The cost to the government of pensions tax relief was £38.4bn in the 2017/18 tax year, according to latest figures published by HMRC.
This figure was £1bn higher than the previous tax year, although still remains below the £38.6bn figure recorded in 2015/16.
Over this period millions of additional employees have been enrolled into workplace pension over this period, leading pension experts to claim that the amount of tax relief per worker is falling.
The figures show a total of £48bn in tax and national insurance relief was granted on pension contributions – a figure which has remained broadly flat over three years.
Royal London director of policy Steve Webb says: “These figures show there is no justification for any further cuts to pension tax relief.”
Since 2010 pension tax relief has been reduced six times, mainly through reductions to the lifetime and annual allowance.
Webb’s comments come amid speculation that the chancellor may look to reduce this bill further. In the past Chancellor Philip Hammond has referred to the cost of pension tax relief as “eye-wateringly expensive”.
Webb adds: “The Treasury needs to make up its mind whether it wants more people to save in a pension or not. What is remarkable is how little the cost of pension tax relief has risen in recent years given the millions of extra workers who have been automatically enrolled into workplace pensions.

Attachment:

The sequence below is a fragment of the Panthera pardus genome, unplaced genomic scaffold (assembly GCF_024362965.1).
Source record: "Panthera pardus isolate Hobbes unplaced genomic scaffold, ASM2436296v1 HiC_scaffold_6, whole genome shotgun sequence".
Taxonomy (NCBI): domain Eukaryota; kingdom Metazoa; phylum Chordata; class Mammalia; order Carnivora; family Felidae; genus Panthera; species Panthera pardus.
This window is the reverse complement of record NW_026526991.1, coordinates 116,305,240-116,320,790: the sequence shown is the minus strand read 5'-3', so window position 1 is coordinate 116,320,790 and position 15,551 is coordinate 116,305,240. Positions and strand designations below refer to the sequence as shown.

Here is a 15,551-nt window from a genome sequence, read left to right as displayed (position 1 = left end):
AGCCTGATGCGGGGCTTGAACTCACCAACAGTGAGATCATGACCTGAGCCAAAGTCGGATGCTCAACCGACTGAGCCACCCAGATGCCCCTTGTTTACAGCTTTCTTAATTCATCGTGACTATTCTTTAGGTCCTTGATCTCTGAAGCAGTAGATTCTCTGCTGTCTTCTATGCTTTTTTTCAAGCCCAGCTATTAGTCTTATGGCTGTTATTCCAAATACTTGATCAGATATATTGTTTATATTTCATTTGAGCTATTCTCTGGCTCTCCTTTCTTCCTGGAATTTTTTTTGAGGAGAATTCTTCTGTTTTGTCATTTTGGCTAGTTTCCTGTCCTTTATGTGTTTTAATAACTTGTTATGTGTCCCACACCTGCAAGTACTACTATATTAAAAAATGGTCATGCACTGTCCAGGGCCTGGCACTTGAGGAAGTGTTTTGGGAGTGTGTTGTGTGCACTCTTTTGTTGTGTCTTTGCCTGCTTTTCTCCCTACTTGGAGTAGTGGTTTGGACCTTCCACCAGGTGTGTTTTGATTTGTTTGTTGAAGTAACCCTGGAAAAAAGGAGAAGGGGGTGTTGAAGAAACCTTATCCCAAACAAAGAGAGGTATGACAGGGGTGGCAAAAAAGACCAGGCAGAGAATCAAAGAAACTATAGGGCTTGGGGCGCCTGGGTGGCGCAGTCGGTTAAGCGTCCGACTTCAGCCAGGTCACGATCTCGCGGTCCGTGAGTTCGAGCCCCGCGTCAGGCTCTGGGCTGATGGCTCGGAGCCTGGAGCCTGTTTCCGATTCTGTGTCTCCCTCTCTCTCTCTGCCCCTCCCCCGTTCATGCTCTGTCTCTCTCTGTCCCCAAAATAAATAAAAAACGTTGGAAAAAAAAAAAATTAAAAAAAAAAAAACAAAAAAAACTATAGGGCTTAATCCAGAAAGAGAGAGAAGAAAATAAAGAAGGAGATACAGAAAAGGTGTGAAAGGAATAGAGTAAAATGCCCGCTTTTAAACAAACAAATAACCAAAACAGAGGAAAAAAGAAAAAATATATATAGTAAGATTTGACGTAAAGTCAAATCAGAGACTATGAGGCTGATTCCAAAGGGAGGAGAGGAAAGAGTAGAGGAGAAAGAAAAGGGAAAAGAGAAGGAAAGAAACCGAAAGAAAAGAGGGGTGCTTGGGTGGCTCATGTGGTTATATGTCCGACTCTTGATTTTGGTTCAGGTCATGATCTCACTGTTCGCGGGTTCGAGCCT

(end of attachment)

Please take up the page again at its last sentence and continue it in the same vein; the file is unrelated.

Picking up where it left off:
“Every time the Treasury attempt to cut the cost of tax relief they add new complications such as the ‘tapered annual allowance’ and the ‘money purchase annual allowance’ which make the system bewilderingly complicated. These new figures provide no justification for further fiddling and salami slicing with a system that should be stable over the long-term”.
Hargreaves Lansdown senior analyst Nathan Long adds: ’The cost to the taxpayer of providing our pensions has remained flat as Treasury measures designed to limit contributions from the highest earners begin to bite.
“These tweaks are impacting heavily on certain professions, despite occupational schemes accounting for the lion share of the tax relief cost, as employers are still required to shovel money into their defined benefit pensions to prop them up.”
He points out that while the numbers contributing to workplace pensions has increased there has been a drop in the numbers of self-employed contributing to a pension.
He adds: “Delve deeper and there are clues that all but the highest earning self-employed workers are turning their backs on pensions.
“It’s a reminder that a lot rests on the Government’s work where they’re testing nudges to boost saving among the self-employed. If this proves ineffective a more radical shake up to the incentives will be required. The amount the self-employed contributed in 2017/18 is unusually absent from the latest numbers.”